In these situations if the holiday cottage (in my example above) has to be closed pursuant to The Health Protection (Coronavirus, Restrictions) (England) Regulations 2020 and it is unlawful for you travel I would suggest that there has been a supervening illegality i.e a change in the law making performance impossible.

When a contract has been frustrated in England s.1(2) of the Law Reforms (Frustrated Contracts) Act 1943 then dictates that the starting point is that all monies should be returned if paid and/or released from further obligations to make payments. In theory, the trader can suggest that they have incurred expenses for the purpose of performing the contract and then the court may allow them to retain or recover some of the payment. However, I would always suggest that as a consumer you attempt to recover a full refund and the burden is then on the trader to suggest the costs they have incurred to date and to justify these. When I advise consumers on the area of frustration it is always key to manage expectations on the full recovery of their funds.

To be frank, frustration of contract is a complex area of law and often there are a lot of considerations before the principle can be confidently relied upon.

For the most part I’m hopeful that my post simply supplements and confirms some of the finer detail in yours.

As always if anyone needs any assistance please get in touch.

This information is provided by Which? Legal. To join call 01174 054 854 or visit Which? Legal to find out more.

James Shelton
Which? Legal – Lawyer

Isla says:
7 May 2020

@James Shelton – Thank you for a **very** helpful and lengthy response, clarifying my unqualified legal opinion that frustration of contract may be applicable to some of the cases being reported to Which?

I was not concerned with flight cancellations or package holidays which, as you say, have very specific legislation and are not the main topic of this Conversation. But there are a number of people posting about weddings, holiday accommodation and other events where the supplier is digging in their heels over payments still due and refunds. There are also questions about bespoke orders and retailers refusing to cancel the contract.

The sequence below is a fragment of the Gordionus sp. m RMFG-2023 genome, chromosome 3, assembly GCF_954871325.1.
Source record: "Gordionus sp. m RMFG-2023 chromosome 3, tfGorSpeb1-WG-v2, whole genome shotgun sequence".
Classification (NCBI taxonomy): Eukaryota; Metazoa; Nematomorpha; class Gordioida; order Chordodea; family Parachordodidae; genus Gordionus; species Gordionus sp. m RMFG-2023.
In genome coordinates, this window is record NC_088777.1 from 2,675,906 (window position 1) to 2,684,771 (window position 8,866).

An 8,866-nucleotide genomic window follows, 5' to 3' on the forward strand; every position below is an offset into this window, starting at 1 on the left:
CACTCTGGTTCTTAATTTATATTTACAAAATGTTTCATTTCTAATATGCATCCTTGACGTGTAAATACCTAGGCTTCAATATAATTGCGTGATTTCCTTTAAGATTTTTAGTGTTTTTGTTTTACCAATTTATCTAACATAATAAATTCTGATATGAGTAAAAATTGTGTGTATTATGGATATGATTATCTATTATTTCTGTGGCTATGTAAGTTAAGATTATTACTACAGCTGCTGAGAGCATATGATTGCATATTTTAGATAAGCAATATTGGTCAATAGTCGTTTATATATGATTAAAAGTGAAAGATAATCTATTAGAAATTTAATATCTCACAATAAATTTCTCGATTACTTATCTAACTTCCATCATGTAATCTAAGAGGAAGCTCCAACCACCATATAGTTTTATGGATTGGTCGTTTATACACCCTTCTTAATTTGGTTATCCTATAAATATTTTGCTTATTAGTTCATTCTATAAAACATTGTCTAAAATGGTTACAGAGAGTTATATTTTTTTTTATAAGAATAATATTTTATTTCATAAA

As you say, frustration of contract is complex. However, it might give some assurance to people that are being pressurized to make further payments or risk being sued, even though the event cannot go ahead or fulfillment of the order may be delayed significantly.

Conversely, it is unreasonable to expect a 100% refund, if the consumer has put the venue or retailer to some extraordinary expense. Maybe they have asked the organizer to provide a wedding marquee or entertainment that is not part of the standard package, or some customization of the product ordered that would make it non-returnable.

I hope that a basic knowledge of the principles of contract frustration you have confirmed will help consumers understand that contracts can sometimes be terminated without breach by either party. An appreciation that a win/lose outcome is not the only possibility, may help them to negotiate a more amicable and just settlement.

I would certainly encourage anyone who has benefited from James’ advice to contact Which? Legal in the first instance. Thank you again for taking the time to provide your valuable expertise.

I recently bought from Argos a new Xbox controller for my son for his birthday. It didn’t work properly so I contacted Argos to arrange to return it – I bought it online (not from a store) and it was delivered to my house. Argos said they will not accept returns because of Coronavirus.

I pointed out that this was denying me my right to return within 14 days as provided by the Consumer Contracts Regulations, but Argos would not budge. They gave me an address to send a written complaint to.

Is Argos flagrantly flouting the law here? Surely if they cannot fulfil their duty to accept returns for goods delivered by courier then they should stop making those goods available for purchase?

Hi Tom,

Thank you for your message. I think it’s important to draw a distinction between the Consumer Contracts (Information, Cancellation and Additional Charges) Regulations 2013 (“CCRs”) and the Consumer Rights Act 2015 (“CRA”).